Height-for-age Z-score−1.2 (−2.2 to −0.09)−1.5 (−2.7 to −0.3)
Mid-upper arm circumference14.5 (13.5 to 15.5)14.5 (13.5 to 15.0)
Wasted9 (11)120 (12)
Stunted26 (31)369 (38)
Underweight23 (27)299 (31)

All continuous variables are expressed as median (interquartile range); all dichotomous variables are expressed as N (%).

Table 2

Cross-sectional relationship between nutritional status indicators and malaria parasitemia at each study collection time point

Azithromycin communitiesPlacebo communities
Mean difference (95% CI)P-valueMean difference (95% CI)P-valueP for interaction
Month 0
 WHZ0.18 (−0.12 to 0.48)0.24−0.22 (−0.58 to 0.14)0.240.10
 HAZ0.08 (−0.40 to 0.57)0.750.38 (−0.19 to 0.98)0.190.42
 WAZ0.16 (−0.20 to 0.53)0.380.06 (−0.37 to 0.50)0.780.73
 MUAC−0.17 (−0.50 to 0.15)0.29−0.20 (−0.59 to 0.20)0.330.93
Month 12
 WHZ−0.01 (−0.38 to 0.35)0.940.14 (−0.17 to 0.44)0.380.53
 HAZ0.14 (−0.34 to 0.62)0.570.19 (−0.22 to 0.60)0.370.88
 WAZ0.08 (−0.28 to 0.44)0.660.19 (−0.11 to 0.50)0.220.65
 MUAC0.07 (−0.28 to 0.41)0.69−0.07 (−0.36 to 0.21)0.610.53
Month 24
 WHZ−0.42 (−0.93 to 0.10)0.110.16 (−0.26 to 0.59)0.750.09
 HAZ0.37 (−0.32 to 1.05)0.30−0.05 (−0.62 to 0.53)0.870.36
 WAZ0.06 (−0.61 to 0.49)0.830.07 (−0.39 to 0.53)0.780.73
 MUAC−0.44 (−0.99 to 0.12)0.120.14 (−0.32 to 0.60)0.560.12

HAZ = height-for-age Z-score; MUAC = mid-upper arm circumference; WAZ = weight-for-age Z-score; WHZ = weight-for-height Z-score; all models adjusted for the child’s age in months, gender, and study arm with standard errors adjusted for clustering at the community level and an interaction term for malaria parasitemia by the community treatment arm.

In models adjusted for age, gender, and study arm, there was no association between malaria parasitemia and WHZ, HAZ, WAZ, or MUAC at months 0, 12, or 24 in either placebo or azithromycin communities (Table 2). At 24 months, the direction of the association between WHZ and MUAC and malaria parasitemia was opposite in azithromycin and placebo communities, with a lower mean WHZ score in children with malaria parasitemia in azithromycin communities. However, the association was not statistically significant in azithromycin and placebo communities, and the interaction terms were not statistically significant. Results of the association between malaria parasitemia and dichotomous indicators of nutritional status were broadly consistent with results treating nutritional status as a continuous variable (Table 3). At 24 months in placebo communities, children with malaria parasitemia were more often stunted (odds ratio: 2.40, 95% CI: 1.04–5.40, P = 0.04); however, the CI was wide.

Table 3

Cross-sectional relationship between wasting, stunting, and underweight and malaria parasitemia at each study collection time point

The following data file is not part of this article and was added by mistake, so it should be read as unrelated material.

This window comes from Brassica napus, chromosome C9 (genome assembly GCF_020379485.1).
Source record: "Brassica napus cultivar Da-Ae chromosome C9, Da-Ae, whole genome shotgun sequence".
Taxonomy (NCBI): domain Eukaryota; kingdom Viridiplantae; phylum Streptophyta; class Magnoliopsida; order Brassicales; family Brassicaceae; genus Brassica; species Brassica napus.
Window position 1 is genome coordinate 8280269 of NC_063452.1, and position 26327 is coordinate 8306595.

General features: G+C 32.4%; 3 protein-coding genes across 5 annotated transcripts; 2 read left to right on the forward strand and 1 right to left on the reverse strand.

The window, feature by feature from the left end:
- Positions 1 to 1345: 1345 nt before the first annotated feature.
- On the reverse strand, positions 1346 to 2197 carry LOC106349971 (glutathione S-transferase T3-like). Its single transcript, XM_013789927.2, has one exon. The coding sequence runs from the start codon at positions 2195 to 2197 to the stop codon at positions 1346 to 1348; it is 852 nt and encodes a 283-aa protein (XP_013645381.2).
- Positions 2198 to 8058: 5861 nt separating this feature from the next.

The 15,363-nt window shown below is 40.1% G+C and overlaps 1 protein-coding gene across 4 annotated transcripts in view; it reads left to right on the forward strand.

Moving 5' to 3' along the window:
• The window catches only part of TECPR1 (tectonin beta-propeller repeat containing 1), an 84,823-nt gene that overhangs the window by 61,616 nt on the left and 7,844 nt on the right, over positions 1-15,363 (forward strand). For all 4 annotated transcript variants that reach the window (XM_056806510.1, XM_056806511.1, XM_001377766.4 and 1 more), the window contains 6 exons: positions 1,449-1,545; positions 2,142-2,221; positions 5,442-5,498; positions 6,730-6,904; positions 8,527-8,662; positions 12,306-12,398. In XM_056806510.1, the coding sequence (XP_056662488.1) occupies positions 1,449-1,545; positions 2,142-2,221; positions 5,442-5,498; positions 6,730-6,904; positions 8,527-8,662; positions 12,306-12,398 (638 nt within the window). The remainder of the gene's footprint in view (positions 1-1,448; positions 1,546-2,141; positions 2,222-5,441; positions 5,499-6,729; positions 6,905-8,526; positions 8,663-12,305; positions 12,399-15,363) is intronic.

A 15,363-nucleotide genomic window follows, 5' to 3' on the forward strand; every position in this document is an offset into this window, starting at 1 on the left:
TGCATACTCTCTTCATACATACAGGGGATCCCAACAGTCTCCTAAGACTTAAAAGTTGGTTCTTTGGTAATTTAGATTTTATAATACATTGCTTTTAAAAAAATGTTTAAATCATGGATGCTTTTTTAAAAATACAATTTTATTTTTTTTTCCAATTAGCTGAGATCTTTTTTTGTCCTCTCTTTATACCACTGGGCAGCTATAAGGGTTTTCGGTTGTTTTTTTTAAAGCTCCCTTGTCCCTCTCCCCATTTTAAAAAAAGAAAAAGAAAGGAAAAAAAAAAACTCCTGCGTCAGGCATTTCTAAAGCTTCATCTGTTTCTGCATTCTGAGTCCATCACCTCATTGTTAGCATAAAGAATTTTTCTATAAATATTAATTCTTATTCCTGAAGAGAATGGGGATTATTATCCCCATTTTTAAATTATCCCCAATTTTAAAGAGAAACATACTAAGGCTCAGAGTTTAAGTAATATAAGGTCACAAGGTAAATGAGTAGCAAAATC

Azithromycin communitiesPlacebo communities
OR (95% CI)P-valueOR (95% CI)P-valueP for interaction
Month 0
 Wasted*0.70 (0.20–1.89)0.521.38 (0.44–3.63)0.540.37
 Stunted†0.90 (0.47–1.68)0.750.66 (0.27–1.48)0.330.56
 Underweight‡0.84 (0.41–1.62)0.611.15 (0.47–2.60)0.740.56
Month 12
 Wasted*0.76 (0.28–1.90)0.571.17 (0.51–2.52)0.690.49
 Stunted†1.15 (0.54–2.31)0.700.75 (0.39–1.36)0.360.37
 Underweight‡1.35 (0.62–2.79)0.430.94 (0.43–1.92)0.860.49
Month 24
 Wasted*1.66 (0.24–6.99)0.530.30 (0.02–1.51)0.240.18
 Stunted†0.78 (0.22–2.27)0.682.40 (1.04–5.40)0.040.12
 Underweight‡1.03 (0.23–3.29)0.970.36 (0.06–1.29)0.180.29

OR = odds ratio; all models adjusted for the child’s age in months, gender, and study arm with standard errors adjusted for clustering at the community level and an interaction term for malaria parasitemia by community treatment arm.

* Defined as weight-for-height Z-score < −2 SD.

† Defined as height-for-age Z-score < −2 SD.

‡ Defined as weight-for-age Z-score < −2 SD from 2006 WHO guidelines.

DISCUSSION

We were unable to find evidence of a relationship between malaria parasitemia and nutritional status in this population-based sample of children in Niger, and no evidence of a difference in the relationship in communities receiving or not receiving azithromycin after 12 or 24 months of biannual distributions. In the placebo communities, children with malaria parasitemia were more often stunted; however, the CIs were wide, and this finding could have been due to the chance given the number of comparisons in this analysis. Overall, the prevalence of malaria parasitemia was relatively low, likely because of the timing of data collection during the low transmission season. These data do not provide evidence that children with parasitemia are more likely to have worse nutritional indicators during the non-malaria and non-lean season in a region with highly seasonal malaria transmission.